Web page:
5-Minute Crafts
5-Minute Crafts

How to Talk to a Kid

There is no such thing as perfect parents. Sometimes we all make mistakes when raising kids. However, even the way we talk to kids matters because it affects the way kids perceive themselves. And even seemingly harmless words can cause a kid to lack confidence and affect their self-esteem negatively.

5-Minute Crafts found out what phrases parents should avoid when talking to kids and what to replace them with.

1. “I am ashamed of you,” or “I am disappointed in you.”
Parents can be justifiably angry or upset by their child’s behavior, like if they’re being disrespectful to teachers, throwing tantrums, or not doing their housework. However, if parents use the aforementioned phrases, the child may consider themselves a disgrace to the family, feel ashamed of their behavior, and feel guilty. These are destructive experiences for the child’s psyche.

  • A better way to say it: “What you did made me feel upset/angry, but I still love you.”

2. “Don’t whine!” or “Don’t cry!”
It’s necessary to teach your kids to express their emotions instead of suppressing them. Help your kid to realize their feelings. Even if a child’s cry drives you crazy or the reasons for this cry seem insignificant to you, remember that at this particular moment, your kids are suffering and need some comfort. It’s important that parents learn to accept and admit a kid’s feelings. This will help children learn psychological self-regulation — after you acknowledge their feelings, it will be much easier for them to overcome their anxiety and regain composure.

  • A better way to say it: “I know you are feeling sad (hurt/insulted) now. And it is normal to cry when you feel bad. Can I hug you?”

3. “What’s wrong with you?!”
This phrase can be said when your tone is compassionate and you are wondering if they want to share their feelings with you. But when you ask this question while irritated, that’s a different thing altogether. In this case, the parent or a person the kid trusts and depends on indicates that something is wrong with the child. The kid will l learn it and believe it to be true.

  • A better way to say it: “What is bothering you? I don’t like your behavior and I want to pay attention to it.”

4. “Leave me alone.”
When you say to your kids, “Don’t interrupt me,” or “I am busy,” they perceive it as parental rejection, which is very painful for a child. Moreover, if such a communication pattern sets in when kids are little, the likelihood that they will be sharing things with you when they grow up is very small.

A better way to say it: “Give me some time to finish what I am doing and we will talk.”

5. “No dessert until you finish your dinner.”
Don’t use dessert as a reward. It creates false statements for kids — as if other foods are not that good.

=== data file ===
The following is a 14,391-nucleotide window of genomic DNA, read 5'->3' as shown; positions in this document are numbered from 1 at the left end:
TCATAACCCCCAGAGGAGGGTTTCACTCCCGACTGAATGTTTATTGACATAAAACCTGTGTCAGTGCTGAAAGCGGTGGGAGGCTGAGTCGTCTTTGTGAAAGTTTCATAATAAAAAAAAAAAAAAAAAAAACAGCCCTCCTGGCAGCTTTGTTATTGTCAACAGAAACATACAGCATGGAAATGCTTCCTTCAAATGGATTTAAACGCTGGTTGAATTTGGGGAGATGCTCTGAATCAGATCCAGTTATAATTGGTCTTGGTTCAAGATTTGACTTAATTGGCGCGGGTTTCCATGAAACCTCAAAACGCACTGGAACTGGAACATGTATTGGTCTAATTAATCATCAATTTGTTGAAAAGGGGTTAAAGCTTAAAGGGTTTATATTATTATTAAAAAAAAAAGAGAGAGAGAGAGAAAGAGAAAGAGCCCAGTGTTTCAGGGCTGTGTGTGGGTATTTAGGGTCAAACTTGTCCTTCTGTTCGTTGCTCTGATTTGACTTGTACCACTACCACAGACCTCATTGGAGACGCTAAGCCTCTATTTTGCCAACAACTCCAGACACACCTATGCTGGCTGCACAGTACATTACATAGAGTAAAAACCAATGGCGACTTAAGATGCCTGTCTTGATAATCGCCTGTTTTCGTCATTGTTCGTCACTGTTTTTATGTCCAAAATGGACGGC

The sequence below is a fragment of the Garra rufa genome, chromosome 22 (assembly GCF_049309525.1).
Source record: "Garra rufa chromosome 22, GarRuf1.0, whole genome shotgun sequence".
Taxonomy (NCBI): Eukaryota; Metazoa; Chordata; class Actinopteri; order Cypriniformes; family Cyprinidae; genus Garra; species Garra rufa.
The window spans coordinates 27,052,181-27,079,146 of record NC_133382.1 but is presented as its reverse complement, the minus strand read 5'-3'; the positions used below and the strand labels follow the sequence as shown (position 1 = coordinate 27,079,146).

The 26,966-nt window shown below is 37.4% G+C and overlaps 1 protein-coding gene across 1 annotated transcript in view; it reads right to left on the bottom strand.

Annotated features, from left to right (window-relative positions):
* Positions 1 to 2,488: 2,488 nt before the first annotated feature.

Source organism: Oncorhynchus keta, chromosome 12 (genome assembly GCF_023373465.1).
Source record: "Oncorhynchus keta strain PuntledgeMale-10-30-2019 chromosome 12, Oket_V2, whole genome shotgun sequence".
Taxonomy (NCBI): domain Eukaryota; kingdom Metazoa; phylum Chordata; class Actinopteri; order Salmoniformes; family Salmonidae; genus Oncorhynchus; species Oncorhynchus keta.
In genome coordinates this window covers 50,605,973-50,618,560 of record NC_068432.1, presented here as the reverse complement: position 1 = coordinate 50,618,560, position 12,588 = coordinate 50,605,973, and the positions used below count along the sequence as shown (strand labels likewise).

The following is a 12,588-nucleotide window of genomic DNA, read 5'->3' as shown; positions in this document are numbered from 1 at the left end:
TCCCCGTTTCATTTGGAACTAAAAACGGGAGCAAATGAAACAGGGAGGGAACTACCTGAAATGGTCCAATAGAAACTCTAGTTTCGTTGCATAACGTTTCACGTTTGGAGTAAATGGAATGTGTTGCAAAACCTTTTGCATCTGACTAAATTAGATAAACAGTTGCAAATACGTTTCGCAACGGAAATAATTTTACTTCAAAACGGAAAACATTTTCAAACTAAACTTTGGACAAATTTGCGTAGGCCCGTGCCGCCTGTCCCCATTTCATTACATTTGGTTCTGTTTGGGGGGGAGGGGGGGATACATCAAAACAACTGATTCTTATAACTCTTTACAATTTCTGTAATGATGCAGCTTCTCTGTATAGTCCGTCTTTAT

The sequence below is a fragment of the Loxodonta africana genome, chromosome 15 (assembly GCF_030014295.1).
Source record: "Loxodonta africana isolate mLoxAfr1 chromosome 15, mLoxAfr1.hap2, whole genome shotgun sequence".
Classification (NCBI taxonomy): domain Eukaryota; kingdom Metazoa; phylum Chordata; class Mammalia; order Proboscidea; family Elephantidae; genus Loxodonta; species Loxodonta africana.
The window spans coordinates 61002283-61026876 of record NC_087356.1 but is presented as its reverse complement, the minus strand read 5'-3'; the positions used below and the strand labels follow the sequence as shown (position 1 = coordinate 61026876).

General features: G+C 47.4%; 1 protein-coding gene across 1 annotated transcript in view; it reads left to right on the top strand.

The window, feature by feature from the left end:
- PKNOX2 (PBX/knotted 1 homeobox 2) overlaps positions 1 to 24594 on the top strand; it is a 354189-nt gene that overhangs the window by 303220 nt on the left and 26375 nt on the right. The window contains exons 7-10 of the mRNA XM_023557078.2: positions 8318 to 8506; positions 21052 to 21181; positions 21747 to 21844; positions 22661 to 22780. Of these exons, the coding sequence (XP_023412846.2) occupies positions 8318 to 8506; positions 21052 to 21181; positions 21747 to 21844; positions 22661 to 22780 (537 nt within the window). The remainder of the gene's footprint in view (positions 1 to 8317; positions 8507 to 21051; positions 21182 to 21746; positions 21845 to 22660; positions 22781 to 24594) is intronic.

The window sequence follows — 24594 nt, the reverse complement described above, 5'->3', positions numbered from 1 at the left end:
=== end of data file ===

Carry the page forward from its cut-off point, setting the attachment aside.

• A better way to say it: “We need to eat healthy food to make our bodies strong. What would you rather have: apples or cherries for dessert?” You can also use the following expression: “First we eat our meal, then we will have a dessert.” Changing the wording, though subtle, has a more positive effect on your child.

6. “Let me help you.”
When your kid is trying to build a brick tower, trying to do the dishes (though not very confidentially), or making their bed, it’s quite natural for you to want to help them. But you shouldn’t do this. If you start helping your kid, it will affect their independence and self-sufficiency negatively. When we do a lot for our kids, we deprive them of the possibility to shape up necessary life skills.

  • A better way to say it: “What do you think the best way to do it is? Why?”
    That is, it is better to ask open-ended questions that will help solve the issue. Or say, “I know that you can do it. I saw you do it before. I am sure you’ll figure it out.”

7. “Because I said so!”
The authoritarian method of raising kids is a thing of the past. It has already been replaced with cooperation and respect. Children are naturally curious and active. And it is better to speak frankly with them and justify your position.

  • A better way to say it: You can use the phrase, “When...then.” For example, “When you finish your homework, then you can go for a walk,” or “When you’re done cleaning, then you can watch a cartoon.”

8. “You spend too much time on your phone,” or “Put your phone away right now.”
Children live in their own social world, which is quite different from ours. Social networks and games on a phone are equivalent to questionnaires or visits to gaming clubs that were popular in our childhoods. Would we have liked it if someone told us to stop doing that in our lives?

  • A better way to say it: “How much time do you need to finish what you are doing?” or “Do you want to go to the library and pick out some new books?”

9. “Good job!”
From a reward and self-esteem point of view, it is more important to outline how your child achieved what they wanted. Phrases such as “Good job!” or “You’re amazing!” become insignificant words over time.

  • A better way to say it: “You worked well to achieve that!”

10. “Wait until your father comes home!”
A kid’s parents are equal and neither of them should be used as a threat. Keep the parents together, like one team. Moreover, shifting responsibility to someone else undermines your authority. All because the child will think, “Why should I listen to Mom if she’s not going to do anything anyway?”

  • A better way to act: Try to solve the issue yourself without turning the kid’s mother or father into a “bad cop.”
5-Minute Crafts/Psychology/How to Talk to a Kid
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